Warsaw-Wayne Fire Territory took a step toward installing a Safe Haven Baby Box.
The fire territory board earlier this week accepted a recommendation by Fire Chief Mike Wilson to install a baby box at fire station No. 2 on Center Street in Warsaw.
The boxes are intended as a last resort option for mothers who are seeking to abandon their newborn and avoid criminal prosecution.
Wilson recommended the box be installed on the west wall of the station along Cleveland Street.
The fire station is close to two hospitals and the west side of the building offers easy access, Wilson said.
He added that the building’s metal walls will make for an easy installation.
The board accepted Wilson’s recommendation, but the issue is not fully resolved.
Mayor Joe Thallemer said he’d like to meet with representatives of Safe Haven Baby Box before a final decision is made.
The city board of works still needs to approve the plan.
Thallemer said he wants to know more about maintenance of the boxes, which are regularly tested after installation.
“I do think we need to have the group come back before it’s installed and go through what their expectation is of us and what our expectations are of them,” Thallemer said during a fire territory board meeting Monday.
In Indiana, the boxes have been installed at fire stations in Woodland – where Safe Haven Baby Box is headquartered – and near Michigan City and Indianapolis.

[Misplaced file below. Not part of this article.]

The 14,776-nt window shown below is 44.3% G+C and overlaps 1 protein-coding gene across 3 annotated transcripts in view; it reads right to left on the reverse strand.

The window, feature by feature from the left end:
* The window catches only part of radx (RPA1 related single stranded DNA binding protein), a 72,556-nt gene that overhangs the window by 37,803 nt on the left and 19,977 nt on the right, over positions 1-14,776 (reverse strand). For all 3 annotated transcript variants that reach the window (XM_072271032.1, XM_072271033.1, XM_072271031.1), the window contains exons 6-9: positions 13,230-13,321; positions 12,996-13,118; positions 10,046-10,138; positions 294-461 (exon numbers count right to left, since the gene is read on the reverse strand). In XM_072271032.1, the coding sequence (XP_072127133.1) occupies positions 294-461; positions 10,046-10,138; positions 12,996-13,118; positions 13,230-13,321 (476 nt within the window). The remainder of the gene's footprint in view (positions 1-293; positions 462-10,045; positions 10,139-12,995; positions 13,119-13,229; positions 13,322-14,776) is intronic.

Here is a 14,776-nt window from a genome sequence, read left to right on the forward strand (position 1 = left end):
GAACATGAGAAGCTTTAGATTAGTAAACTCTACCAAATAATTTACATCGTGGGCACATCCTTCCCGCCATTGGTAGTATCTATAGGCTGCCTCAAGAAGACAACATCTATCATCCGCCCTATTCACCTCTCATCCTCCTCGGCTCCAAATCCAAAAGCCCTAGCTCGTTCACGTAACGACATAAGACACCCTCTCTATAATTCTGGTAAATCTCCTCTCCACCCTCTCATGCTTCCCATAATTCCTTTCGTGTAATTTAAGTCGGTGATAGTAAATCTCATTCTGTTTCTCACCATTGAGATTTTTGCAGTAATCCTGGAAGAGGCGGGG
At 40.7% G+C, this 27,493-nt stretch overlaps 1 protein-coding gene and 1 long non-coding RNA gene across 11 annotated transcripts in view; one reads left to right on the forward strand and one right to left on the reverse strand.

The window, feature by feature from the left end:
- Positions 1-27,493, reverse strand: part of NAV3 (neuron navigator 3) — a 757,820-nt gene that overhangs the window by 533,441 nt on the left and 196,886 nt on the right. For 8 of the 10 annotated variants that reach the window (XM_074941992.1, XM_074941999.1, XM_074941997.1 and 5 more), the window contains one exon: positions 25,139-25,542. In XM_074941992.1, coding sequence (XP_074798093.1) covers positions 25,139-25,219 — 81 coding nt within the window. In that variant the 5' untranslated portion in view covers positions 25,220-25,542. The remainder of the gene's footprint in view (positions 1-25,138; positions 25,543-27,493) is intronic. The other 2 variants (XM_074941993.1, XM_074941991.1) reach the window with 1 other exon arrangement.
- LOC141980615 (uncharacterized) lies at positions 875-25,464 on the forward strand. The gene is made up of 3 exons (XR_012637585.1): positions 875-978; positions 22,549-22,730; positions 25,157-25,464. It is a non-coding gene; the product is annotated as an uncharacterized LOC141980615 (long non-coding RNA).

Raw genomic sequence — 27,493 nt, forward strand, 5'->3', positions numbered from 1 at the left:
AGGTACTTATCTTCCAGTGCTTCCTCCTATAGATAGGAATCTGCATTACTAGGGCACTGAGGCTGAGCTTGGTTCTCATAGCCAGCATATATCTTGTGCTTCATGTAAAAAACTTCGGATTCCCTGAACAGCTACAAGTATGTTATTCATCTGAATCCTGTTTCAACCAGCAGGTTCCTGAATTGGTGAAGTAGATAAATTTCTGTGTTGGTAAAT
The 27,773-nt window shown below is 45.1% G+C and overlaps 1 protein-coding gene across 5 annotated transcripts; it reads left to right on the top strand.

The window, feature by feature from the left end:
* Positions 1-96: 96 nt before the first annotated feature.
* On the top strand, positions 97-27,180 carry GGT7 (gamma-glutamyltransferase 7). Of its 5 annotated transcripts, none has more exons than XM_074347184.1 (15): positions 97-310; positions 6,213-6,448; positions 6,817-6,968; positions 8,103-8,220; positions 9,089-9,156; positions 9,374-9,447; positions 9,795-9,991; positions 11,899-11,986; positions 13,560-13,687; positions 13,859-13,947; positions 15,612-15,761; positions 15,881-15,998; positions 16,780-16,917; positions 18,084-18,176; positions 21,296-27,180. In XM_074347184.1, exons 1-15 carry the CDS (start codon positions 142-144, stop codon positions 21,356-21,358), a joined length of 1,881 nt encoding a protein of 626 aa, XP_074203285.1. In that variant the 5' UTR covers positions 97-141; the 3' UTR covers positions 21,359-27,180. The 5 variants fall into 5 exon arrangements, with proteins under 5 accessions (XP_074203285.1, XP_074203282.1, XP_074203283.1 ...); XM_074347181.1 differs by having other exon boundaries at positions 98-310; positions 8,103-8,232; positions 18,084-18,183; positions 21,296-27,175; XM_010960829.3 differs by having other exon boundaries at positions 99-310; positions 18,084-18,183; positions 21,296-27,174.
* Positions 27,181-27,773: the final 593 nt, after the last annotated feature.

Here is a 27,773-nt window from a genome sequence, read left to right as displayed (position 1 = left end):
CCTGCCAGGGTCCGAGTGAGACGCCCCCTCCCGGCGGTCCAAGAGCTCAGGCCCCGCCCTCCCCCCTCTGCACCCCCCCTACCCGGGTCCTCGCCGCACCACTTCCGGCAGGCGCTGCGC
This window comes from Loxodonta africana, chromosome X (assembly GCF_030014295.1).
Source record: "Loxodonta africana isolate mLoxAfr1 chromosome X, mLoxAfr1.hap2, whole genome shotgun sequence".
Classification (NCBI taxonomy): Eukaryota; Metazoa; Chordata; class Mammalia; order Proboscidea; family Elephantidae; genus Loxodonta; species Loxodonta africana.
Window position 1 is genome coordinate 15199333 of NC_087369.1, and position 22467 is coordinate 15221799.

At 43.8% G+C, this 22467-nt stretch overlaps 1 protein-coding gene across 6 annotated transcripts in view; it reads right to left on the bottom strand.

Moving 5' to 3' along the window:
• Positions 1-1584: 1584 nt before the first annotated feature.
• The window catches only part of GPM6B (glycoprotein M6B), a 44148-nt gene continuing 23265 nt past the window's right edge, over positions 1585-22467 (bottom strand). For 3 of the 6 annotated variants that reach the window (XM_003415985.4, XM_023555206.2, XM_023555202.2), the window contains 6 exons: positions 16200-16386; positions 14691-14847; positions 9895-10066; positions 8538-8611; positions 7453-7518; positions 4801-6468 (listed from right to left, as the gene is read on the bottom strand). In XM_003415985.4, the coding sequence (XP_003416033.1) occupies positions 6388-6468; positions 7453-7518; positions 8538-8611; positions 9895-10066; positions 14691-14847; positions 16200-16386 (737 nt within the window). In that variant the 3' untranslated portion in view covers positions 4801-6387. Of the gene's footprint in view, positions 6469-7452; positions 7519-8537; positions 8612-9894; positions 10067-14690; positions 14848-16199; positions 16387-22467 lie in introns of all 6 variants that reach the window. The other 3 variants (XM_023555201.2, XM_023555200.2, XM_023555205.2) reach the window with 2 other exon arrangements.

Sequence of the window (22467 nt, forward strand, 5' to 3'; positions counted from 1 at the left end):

The growing interest in the boxes comes after legislation went into effect July 1 expanding an existing law that had originally only permitted a face-to-face infant exchange with an emergency responder.
Turkey Creek Township Fire Department approved plans for one in Syracuse, and authorities are working out final plans.
Turkey Creek Township Fire Chief Mickey Scott said this morning he planned to meet with representatives Friday about the program.
They plan to install a box at the fire station on East McClintic Road, but Scott said he was unsure how soon that might happen.
The boxes are manufactured in Fort Wayne and cost about $10,000.
Monica Kelsey, founder of the organization, said last month that they are in touch with about 19 communities that are showing interest in the box.
On Thursday, Hicksville, Ohio, just east of Fort Wayne, became the first community in Ohio to install a Safe Haven Baby Box, according to a report at bryantimes.com.
The boxes are installed at fire stations because they offer a certain level of anonymity while being in close proximity to trained medical staff.
A Lutheran EMS ambulance is one block away from Warsaw’s fire station No. 2 and fire crews working out of the station have advance life support training.
The Kosciusko County Firemen’s Association endorsed the use of Safe Haven Baby Boxes earlier this year.
The boxes have dual doors and are temperature-controlled.
Once the box is activated, emergency responders are notified. They are then expected to perform a medical examination, take the baby to the hospital and then turn the child over to the Department of Child Services.